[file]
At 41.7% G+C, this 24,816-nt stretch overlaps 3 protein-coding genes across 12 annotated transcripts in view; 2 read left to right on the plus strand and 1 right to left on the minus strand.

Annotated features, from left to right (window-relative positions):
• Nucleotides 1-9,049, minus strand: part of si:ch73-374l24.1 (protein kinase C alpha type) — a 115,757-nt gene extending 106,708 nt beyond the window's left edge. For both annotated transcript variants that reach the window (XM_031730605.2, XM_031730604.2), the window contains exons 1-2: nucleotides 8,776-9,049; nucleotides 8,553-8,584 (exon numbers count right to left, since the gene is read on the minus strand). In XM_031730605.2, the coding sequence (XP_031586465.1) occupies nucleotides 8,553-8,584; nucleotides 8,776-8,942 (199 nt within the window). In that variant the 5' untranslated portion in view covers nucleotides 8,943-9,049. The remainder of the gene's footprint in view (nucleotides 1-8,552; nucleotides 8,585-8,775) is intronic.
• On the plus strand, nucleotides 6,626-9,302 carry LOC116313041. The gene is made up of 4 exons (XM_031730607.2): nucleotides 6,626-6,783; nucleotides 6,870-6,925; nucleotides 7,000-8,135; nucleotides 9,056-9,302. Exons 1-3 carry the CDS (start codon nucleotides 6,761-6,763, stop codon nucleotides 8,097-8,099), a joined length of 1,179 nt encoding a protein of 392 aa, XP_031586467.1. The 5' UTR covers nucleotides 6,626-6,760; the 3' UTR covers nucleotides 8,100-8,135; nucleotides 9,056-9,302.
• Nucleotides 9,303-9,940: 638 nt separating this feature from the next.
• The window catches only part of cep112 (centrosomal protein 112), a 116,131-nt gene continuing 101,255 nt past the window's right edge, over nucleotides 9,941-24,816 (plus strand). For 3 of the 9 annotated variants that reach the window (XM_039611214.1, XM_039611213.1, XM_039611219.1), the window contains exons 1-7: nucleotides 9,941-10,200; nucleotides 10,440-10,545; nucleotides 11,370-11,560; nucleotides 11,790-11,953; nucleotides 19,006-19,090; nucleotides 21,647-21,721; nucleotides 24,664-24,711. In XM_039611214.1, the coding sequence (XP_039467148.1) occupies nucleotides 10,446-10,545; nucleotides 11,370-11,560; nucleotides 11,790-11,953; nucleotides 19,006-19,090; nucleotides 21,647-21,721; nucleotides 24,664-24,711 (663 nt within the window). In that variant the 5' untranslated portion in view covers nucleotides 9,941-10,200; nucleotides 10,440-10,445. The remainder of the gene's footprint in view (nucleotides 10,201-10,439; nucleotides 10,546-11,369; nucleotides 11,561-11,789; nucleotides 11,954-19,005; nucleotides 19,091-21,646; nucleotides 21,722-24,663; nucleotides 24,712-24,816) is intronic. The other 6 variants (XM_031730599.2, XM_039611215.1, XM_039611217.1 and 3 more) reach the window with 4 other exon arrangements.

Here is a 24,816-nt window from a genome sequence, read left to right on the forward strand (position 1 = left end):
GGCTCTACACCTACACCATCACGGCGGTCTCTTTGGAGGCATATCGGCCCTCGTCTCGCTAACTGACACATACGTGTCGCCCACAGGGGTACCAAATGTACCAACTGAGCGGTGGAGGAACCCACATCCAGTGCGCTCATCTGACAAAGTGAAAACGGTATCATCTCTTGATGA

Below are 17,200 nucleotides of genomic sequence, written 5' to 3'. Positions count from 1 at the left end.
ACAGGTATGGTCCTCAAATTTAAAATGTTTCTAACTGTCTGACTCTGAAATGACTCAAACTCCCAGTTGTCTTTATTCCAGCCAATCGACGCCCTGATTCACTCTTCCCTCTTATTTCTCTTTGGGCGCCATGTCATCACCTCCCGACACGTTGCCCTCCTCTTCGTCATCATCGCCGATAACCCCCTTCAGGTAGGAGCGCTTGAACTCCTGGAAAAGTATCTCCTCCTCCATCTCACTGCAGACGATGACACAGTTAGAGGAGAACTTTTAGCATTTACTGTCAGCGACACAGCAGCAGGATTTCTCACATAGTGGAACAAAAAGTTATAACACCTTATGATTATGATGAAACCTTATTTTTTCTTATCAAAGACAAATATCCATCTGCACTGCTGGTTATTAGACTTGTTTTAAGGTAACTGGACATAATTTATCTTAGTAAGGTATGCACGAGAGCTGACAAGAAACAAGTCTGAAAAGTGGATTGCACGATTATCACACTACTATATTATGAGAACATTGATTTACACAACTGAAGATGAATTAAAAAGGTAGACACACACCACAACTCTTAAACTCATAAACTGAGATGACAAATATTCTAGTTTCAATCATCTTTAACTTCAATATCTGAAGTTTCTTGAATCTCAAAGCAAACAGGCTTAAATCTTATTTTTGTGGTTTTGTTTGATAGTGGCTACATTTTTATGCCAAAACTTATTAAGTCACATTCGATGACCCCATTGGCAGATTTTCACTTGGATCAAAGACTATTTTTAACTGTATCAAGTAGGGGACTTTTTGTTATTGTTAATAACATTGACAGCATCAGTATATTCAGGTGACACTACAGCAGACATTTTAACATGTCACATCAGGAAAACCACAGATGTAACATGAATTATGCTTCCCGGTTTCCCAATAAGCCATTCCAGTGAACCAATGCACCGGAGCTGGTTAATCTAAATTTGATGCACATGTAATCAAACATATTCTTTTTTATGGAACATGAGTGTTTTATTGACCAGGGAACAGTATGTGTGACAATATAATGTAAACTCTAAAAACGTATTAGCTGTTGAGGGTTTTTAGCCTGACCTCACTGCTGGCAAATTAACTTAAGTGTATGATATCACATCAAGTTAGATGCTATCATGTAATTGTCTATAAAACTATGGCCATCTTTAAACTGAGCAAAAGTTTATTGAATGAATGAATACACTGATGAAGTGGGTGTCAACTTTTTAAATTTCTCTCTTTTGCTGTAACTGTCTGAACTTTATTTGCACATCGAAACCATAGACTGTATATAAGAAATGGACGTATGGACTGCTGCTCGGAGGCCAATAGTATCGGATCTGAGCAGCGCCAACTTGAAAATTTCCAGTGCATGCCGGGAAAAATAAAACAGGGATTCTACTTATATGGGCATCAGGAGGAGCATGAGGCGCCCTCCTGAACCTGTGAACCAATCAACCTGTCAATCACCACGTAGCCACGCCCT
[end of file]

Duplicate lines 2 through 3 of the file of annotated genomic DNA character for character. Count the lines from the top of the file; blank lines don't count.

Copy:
Annotated features, from left to right (window-relative positions):
• Nucleotides 1-9,049, minus strand: part of si:ch73-374l24.1 (protein kinase C alpha type) — a 115,757-nt gene extending 106,708 nt beyond the window's left edge. For both annotated transcript variants that reach the window (XM_031730605.2, XM_031730604.2), the window contains exons 1-2: nucleotides 8,776-9,049; nucleotides 8,553-8,584 (exon numbers count right to left, since the gene is read on the minus strand). In XM_031730605.2, the coding sequence (XP_031586465.1) occupies nucleotides 8,553-8,584; nucleotides 8,776-8,942 (199 nt within the window). In that variant the 5' untranslated portion in view covers nucleotides 8,943-9,049. The remainder of the gene's footprint in view (nucleotides 1-8,552; nucleotides 8,585-8,775) is intronic.